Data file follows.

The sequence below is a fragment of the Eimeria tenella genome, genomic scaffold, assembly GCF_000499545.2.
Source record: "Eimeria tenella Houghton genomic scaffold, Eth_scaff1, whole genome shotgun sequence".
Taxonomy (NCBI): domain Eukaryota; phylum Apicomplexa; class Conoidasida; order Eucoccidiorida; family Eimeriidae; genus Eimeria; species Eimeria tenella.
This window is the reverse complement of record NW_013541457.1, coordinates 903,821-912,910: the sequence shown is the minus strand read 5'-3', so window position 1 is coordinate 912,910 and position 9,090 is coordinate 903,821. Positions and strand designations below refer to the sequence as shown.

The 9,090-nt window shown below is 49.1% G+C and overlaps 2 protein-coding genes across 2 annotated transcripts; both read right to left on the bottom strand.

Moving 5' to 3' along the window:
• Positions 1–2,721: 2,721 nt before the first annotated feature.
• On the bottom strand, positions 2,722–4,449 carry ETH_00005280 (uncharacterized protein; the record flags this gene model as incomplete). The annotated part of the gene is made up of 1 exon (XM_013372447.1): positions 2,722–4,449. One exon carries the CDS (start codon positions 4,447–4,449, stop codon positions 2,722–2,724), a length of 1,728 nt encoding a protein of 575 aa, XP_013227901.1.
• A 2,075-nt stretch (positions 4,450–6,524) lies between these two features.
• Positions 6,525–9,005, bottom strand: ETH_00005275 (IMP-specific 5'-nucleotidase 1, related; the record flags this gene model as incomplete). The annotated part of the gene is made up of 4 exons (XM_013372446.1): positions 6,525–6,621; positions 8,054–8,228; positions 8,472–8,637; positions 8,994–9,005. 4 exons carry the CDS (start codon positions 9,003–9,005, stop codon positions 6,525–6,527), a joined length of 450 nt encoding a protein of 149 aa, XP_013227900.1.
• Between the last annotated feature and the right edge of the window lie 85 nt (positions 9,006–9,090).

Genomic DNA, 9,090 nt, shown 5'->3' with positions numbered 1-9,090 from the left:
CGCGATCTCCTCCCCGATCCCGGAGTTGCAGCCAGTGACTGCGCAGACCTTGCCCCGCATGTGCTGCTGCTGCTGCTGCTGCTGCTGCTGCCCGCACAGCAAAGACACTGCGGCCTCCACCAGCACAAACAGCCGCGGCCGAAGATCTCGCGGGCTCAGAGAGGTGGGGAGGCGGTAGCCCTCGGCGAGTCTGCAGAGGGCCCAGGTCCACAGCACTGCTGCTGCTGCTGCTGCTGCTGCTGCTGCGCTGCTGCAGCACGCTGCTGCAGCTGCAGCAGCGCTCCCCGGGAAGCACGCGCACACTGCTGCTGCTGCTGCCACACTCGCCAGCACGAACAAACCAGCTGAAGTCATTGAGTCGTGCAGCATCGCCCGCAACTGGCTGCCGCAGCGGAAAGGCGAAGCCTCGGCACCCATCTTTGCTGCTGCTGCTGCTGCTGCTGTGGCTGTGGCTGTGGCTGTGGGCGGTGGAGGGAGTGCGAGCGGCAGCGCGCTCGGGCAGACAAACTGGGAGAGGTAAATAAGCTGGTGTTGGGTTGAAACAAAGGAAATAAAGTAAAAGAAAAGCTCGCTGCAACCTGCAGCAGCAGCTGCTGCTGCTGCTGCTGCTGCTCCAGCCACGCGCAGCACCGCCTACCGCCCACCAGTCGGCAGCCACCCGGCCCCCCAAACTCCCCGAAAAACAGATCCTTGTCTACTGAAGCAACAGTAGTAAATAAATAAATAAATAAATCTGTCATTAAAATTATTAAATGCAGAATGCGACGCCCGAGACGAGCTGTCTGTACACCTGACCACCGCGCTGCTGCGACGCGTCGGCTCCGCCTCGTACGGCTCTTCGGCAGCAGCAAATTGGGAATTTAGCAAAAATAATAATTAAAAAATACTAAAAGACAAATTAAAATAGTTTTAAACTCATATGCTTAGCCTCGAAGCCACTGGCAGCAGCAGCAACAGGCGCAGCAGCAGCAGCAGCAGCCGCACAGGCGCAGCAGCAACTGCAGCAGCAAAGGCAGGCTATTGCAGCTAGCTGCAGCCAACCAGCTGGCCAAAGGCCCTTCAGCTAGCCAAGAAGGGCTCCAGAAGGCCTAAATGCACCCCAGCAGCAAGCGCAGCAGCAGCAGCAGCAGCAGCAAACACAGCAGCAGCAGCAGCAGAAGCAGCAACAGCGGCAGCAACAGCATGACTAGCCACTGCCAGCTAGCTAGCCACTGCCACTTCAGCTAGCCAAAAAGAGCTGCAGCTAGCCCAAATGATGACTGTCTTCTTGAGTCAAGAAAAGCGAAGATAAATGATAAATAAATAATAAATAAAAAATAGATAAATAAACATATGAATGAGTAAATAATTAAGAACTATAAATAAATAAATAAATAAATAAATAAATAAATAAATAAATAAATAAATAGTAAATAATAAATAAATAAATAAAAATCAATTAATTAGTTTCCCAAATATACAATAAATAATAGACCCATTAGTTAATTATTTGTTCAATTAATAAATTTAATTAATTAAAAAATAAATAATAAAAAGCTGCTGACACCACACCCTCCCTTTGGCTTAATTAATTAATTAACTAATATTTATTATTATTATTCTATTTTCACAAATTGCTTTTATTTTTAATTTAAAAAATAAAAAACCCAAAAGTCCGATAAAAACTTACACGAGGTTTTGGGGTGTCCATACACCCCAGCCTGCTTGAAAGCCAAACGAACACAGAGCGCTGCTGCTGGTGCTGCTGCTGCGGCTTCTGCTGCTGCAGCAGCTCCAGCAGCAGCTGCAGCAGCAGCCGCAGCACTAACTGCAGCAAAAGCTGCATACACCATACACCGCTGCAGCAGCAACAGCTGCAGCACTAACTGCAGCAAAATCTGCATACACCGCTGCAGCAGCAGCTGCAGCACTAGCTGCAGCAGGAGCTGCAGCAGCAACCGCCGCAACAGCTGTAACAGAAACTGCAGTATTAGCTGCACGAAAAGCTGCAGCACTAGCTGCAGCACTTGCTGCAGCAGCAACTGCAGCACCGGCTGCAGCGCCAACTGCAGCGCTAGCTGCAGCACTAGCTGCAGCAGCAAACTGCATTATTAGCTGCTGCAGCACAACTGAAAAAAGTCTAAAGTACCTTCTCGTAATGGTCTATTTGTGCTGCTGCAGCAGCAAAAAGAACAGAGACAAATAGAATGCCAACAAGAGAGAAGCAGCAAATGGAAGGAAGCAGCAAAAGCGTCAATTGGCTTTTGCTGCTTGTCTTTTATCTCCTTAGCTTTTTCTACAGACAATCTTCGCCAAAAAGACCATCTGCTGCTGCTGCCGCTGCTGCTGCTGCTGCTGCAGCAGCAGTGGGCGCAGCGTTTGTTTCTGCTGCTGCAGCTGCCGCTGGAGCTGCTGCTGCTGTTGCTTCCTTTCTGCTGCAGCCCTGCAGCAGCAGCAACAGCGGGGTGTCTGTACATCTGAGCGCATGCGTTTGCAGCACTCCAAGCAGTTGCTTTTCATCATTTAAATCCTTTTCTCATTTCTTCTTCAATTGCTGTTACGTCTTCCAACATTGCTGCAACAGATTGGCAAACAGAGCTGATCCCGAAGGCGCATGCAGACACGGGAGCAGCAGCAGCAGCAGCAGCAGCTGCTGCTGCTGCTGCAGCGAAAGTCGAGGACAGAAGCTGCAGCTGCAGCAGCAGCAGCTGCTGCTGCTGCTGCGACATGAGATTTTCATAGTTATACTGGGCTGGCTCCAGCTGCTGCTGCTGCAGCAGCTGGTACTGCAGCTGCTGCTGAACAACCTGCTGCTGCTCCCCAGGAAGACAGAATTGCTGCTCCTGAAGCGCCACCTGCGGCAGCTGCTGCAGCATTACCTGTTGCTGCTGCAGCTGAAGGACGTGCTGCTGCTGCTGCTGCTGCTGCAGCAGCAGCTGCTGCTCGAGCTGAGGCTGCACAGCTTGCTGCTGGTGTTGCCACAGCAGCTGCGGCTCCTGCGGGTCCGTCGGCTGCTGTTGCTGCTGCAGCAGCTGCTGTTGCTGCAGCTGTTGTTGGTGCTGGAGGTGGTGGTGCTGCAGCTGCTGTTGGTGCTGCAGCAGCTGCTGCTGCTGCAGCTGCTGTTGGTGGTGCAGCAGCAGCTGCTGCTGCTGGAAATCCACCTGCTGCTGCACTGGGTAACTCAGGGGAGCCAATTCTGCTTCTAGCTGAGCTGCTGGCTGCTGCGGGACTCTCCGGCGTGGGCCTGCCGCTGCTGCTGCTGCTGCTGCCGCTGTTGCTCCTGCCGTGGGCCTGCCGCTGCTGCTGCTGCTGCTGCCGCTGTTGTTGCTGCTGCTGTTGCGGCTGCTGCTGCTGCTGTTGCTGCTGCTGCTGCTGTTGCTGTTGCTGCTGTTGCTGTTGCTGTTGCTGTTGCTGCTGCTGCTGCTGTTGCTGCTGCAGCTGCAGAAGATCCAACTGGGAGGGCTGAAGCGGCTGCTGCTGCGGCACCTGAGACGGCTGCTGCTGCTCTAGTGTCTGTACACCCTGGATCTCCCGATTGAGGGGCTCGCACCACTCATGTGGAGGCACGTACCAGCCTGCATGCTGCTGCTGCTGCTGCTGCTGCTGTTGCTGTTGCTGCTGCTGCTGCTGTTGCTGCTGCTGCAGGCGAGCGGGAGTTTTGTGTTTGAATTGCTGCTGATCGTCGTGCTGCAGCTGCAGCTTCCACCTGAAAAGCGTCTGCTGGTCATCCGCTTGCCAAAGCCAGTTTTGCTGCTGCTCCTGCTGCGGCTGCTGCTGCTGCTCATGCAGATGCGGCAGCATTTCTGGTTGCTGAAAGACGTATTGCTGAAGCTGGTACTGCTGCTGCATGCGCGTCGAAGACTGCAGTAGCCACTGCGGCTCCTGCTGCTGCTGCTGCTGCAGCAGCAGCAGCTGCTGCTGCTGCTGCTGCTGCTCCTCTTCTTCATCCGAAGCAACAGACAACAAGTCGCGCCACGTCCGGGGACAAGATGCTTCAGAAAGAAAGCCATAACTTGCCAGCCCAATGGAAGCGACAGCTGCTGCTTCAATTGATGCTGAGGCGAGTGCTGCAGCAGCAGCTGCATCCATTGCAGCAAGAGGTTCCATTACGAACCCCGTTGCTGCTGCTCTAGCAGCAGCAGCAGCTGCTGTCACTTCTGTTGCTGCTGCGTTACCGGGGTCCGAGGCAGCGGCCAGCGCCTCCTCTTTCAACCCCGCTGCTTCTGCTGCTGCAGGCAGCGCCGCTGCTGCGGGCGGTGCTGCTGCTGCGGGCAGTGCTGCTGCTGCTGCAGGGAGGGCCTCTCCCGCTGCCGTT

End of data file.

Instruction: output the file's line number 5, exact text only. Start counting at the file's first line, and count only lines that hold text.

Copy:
The 9,090-nt window shown below is 49.1% G+C and overlaps 2 protein-coding genes across 2 annotated transcripts; both read right to left on the bottom strand.